• Auguste CryogenicsAuguste Cryogenics offers both small and bulk cryogenic tanks that can be utilized for many different applications. These tanks are available in sizes from 2,000 up to 350,000 litres with all vessels being built up to the customer’s requirements.The company’s tanks include superior vacuum technology for highest thermal performance and feature all stainless steel piping for strength and corrosion resistance.These vacuum-insulated pressure vessels are used to store cryogenic liquefied gases like nitrogen, hydrogen, oxygen, carbon dioxide, and more.The company’s production facility is located in Slovakia and is ISO:9001 certified and in compliance with the European Pressure Equipment Directive 2014/68/EU


    • CryofabCryofab, Inc. is also among the leaders in cryogenic equipment providers. It manufactures and services cryogenic tanks and accessories aside from offering custom and standard fabrications to customers across the globe.The company’s products include cryogenic tanks, double wall vacuum vessels, cold traps, pressure vessels, vacuum jacketed piping, and more. Its cryogenic tank sizes range from 1 litre to 5,000 litres and comply with regulatory directives.Cryofab, Inc. was founded in 1971 and has since been offering its solutions to clients in the semiconductor, laboratory, medical, industrial, and other fields.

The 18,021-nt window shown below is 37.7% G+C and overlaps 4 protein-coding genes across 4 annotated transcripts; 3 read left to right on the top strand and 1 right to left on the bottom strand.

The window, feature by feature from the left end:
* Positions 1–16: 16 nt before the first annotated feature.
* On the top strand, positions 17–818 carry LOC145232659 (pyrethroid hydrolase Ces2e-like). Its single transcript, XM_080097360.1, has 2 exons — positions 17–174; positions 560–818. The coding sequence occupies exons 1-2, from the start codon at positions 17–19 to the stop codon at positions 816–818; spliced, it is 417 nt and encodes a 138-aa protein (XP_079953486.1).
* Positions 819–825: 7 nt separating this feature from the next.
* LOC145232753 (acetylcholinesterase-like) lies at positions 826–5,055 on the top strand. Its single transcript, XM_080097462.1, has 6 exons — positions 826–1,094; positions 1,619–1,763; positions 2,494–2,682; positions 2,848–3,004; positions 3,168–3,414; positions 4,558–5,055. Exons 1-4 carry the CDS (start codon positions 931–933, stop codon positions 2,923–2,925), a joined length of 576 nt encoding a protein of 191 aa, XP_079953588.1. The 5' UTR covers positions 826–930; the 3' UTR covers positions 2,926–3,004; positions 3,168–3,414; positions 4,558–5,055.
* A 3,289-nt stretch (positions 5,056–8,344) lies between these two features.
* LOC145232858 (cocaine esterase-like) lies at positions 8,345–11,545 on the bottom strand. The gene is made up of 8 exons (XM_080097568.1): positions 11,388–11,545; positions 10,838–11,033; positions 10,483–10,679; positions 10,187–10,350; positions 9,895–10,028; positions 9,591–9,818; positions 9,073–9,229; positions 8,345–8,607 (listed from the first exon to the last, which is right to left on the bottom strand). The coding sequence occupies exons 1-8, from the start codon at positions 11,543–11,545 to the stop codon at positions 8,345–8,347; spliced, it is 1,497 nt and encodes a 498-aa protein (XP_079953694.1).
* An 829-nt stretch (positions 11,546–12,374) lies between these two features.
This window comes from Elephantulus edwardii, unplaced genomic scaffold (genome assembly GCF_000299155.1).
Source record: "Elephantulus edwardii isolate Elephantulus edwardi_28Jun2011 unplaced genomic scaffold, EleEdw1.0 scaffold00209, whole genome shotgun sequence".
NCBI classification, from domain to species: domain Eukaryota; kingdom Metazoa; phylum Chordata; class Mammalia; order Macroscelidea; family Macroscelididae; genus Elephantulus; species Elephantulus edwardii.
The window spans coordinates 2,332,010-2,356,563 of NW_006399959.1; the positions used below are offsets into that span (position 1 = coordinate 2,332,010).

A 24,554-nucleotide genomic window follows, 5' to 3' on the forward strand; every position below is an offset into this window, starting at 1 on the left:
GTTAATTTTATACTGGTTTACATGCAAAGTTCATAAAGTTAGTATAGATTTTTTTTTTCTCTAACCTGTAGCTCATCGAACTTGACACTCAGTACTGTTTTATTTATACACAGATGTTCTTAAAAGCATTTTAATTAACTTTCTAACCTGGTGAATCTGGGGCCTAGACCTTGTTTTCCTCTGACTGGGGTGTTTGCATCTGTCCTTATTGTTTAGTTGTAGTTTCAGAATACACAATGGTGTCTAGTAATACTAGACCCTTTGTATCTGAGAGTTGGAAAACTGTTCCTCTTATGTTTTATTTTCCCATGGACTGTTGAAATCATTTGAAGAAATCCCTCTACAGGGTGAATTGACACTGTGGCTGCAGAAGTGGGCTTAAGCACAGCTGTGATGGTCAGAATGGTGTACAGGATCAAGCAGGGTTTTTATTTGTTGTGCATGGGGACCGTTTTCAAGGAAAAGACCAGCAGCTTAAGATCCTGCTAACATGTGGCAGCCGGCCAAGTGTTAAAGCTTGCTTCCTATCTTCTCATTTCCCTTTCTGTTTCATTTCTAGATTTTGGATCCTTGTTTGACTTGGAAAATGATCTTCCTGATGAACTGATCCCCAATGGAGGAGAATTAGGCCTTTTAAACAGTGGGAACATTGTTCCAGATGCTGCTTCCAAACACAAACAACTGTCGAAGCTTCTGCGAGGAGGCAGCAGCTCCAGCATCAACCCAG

• Wessington CryogenicsWessington Cryogenics has been in the business of manufacturing cryogenic tanks since 1984. Its products have received the stamp of approval in line with major pressure vessel code requirements.Its cryogenic storage solutions range from general purpose open dewards to mili-colded vessels for liquid nitrogen, oxygen, and argon. The company also provides spares and accessories including full automatic liquid level control equipment.Wessington Cryogenics provides repair and refurbishment services as well to repair all makes of cryogenic tanks and return them in “as new” condition.

What cryogenic tanks does CTP Cryogenics use?

Controlled Thermal Processing Cryogenics manufactures and sells state-of-the-art cryogenic equipment to industry leaders across the globe. Our vacuum insulated equipment is rugged and efficient, thereby lowering materials operating costs for our customers. 

The cryogenic equipment that we manufacture is suitable for any cryogenic processing application. 

Our machines have an internal heat exchanger in a vacuum insulated Dewar to provide customers with more control to achieve a consistent output. There are three different sizes on offer so you can choose the right tool for the job at hand.